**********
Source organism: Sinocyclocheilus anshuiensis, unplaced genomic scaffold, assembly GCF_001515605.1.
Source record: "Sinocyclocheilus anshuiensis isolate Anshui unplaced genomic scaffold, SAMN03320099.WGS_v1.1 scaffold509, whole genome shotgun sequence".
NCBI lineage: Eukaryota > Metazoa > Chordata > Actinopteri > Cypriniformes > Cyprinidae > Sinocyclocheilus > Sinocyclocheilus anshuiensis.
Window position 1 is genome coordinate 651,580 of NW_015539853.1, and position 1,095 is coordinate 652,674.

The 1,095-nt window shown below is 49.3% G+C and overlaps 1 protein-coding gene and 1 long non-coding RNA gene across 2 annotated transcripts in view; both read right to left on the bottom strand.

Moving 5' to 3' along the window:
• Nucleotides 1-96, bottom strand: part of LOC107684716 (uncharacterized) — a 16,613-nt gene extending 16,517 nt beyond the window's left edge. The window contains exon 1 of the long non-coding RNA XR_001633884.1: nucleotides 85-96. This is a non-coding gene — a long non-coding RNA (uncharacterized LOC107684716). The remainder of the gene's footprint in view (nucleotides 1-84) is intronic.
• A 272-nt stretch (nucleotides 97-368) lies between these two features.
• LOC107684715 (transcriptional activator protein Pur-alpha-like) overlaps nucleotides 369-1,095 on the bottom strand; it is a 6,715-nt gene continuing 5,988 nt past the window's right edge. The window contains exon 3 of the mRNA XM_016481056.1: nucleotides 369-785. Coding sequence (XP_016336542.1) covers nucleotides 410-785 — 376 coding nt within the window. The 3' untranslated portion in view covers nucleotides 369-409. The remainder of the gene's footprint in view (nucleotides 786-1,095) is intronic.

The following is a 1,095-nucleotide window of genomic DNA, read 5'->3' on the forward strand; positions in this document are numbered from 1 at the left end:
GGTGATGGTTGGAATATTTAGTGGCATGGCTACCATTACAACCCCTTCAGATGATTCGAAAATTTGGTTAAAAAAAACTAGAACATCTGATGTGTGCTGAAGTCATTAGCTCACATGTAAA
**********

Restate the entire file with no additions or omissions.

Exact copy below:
Source organism: Sinocyclocheilus anshuiensis, unplaced genomic scaffold, assembly GCF_001515605.1.
Source record: "Sinocyclocheilus anshuiensis isolate Anshui unplaced genomic scaffold, SAMN03320099.WGS_v1.1 scaffold509, whole genome shotgun sequence".
NCBI lineage: Eukaryota > Metazoa > Chordata > Actinopteri > Cypriniformes > Cyprinidae > Sinocyclocheilus > Sinocyclocheilus anshuiensis.
Window position 1 is genome coordinate 651,580 of NW_015539853.1, and position 1,095 is coordinate 652,674.

The 1,095-nt window shown below is 49.3% G+C and overlaps 1 protein-coding gene and 1 long non-coding RNA gene across 2 annotated transcripts in view; both read right to left on the bottom strand.

Moving 5' to 3' along the window:
• Nucleotides 1-96, bottom strand: part of LOC107684716 (uncharacterized) — a 16,613-nt gene extending 16,517 nt beyond the window's left edge. The window contains exon 1 of the long non-coding RNA XR_001633884.1: nucleotides 85-96. This is a non-coding gene — a long non-coding RNA (uncharacterized LOC107684716). The remainder of the gene's footprint in view (nucleotides 1-84) is intronic.
• A 272-nt stretch (nucleotides 97-368) lies between these two features.
• LOC107684715 (transcriptional activator protein Pur-alpha-like) overlaps nucleotides 369-1,095 on the bottom strand; it is a 6,715-nt gene continuing 5,988 nt past the window's right edge. The window contains exon 3 of the mRNA XM_016481056.1: nucleotides 369-785. Coding sequence (XP_016336542.1) covers nucleotides 410-785 — 376 coding nt within the window. The 3' untranslated portion in view covers nucleotides 369-409. The remainder of the gene's footprint in view (nucleotides 786-1,095) is intronic.

The following is a 1,095-nucleotide window of genomic DNA, read 5'->3' on the forward strand; positions in this document are numbered from 1 at the left end:
GGTGATGGTTGGAATATTTAGTGGCATGGCTACCATTACAACCCCTTCAGATGATTCGAAAATTTGGTTAAAAAAAACTAGAACATCTGATGTGTGCTGAAGTCATTAGCTCACATGTAAA